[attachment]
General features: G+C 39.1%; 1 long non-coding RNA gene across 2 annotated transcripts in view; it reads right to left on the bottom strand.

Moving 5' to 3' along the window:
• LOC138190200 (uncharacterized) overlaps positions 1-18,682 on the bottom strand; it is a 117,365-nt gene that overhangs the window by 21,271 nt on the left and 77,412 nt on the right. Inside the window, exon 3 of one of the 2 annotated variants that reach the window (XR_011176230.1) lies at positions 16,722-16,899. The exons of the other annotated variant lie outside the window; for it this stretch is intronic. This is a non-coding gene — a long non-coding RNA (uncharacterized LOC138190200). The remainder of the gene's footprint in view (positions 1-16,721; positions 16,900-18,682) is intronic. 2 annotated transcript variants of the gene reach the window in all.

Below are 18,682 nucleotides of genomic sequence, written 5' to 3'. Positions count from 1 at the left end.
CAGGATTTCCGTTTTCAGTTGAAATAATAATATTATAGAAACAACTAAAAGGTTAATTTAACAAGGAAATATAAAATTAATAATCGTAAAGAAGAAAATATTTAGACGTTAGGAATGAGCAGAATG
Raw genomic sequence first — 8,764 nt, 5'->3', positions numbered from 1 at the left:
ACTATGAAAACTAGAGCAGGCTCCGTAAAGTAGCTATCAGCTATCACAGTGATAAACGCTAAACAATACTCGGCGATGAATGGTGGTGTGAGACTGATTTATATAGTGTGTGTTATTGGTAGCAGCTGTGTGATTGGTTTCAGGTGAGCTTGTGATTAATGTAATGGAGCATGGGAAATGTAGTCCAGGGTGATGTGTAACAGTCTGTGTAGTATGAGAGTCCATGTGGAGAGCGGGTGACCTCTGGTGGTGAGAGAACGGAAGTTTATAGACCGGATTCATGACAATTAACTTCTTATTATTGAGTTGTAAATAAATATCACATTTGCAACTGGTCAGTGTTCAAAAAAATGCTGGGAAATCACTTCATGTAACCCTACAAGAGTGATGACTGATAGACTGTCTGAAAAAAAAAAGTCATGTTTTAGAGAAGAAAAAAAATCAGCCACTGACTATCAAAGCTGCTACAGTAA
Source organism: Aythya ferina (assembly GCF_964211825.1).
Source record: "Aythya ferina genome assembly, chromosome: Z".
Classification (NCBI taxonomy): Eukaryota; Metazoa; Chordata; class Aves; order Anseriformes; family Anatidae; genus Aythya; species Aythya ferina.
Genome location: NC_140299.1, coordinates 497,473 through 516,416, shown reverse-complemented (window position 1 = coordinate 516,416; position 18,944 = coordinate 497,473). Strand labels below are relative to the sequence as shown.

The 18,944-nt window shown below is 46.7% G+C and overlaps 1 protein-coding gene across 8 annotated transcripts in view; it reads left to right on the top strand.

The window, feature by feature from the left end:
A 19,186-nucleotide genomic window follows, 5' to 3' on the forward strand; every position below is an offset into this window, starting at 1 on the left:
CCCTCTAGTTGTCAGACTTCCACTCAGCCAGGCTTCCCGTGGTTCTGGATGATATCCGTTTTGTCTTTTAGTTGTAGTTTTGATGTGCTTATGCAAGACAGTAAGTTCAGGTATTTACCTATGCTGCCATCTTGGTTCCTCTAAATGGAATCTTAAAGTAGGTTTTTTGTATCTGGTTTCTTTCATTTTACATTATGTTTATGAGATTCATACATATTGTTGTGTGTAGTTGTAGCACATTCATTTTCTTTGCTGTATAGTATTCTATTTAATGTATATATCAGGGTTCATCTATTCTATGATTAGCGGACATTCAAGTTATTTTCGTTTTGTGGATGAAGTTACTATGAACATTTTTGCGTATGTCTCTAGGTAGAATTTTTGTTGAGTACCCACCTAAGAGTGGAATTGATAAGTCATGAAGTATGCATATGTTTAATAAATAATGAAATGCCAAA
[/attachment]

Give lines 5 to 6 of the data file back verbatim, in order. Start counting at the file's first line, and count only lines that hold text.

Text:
CAGGATTTCCGTTTTCAGTTGAAATAATAATATTATAGAAACAACTAAAAGGTTAATTTAACAAGGAAATATAAAATTAATAATCGTAAAGAAGAAAATATTTAGACGTTAGGAATGAGCAGAATG
Raw genomic sequence first — 8,764 nt, 5'->3', positions numbered from 1 at the left: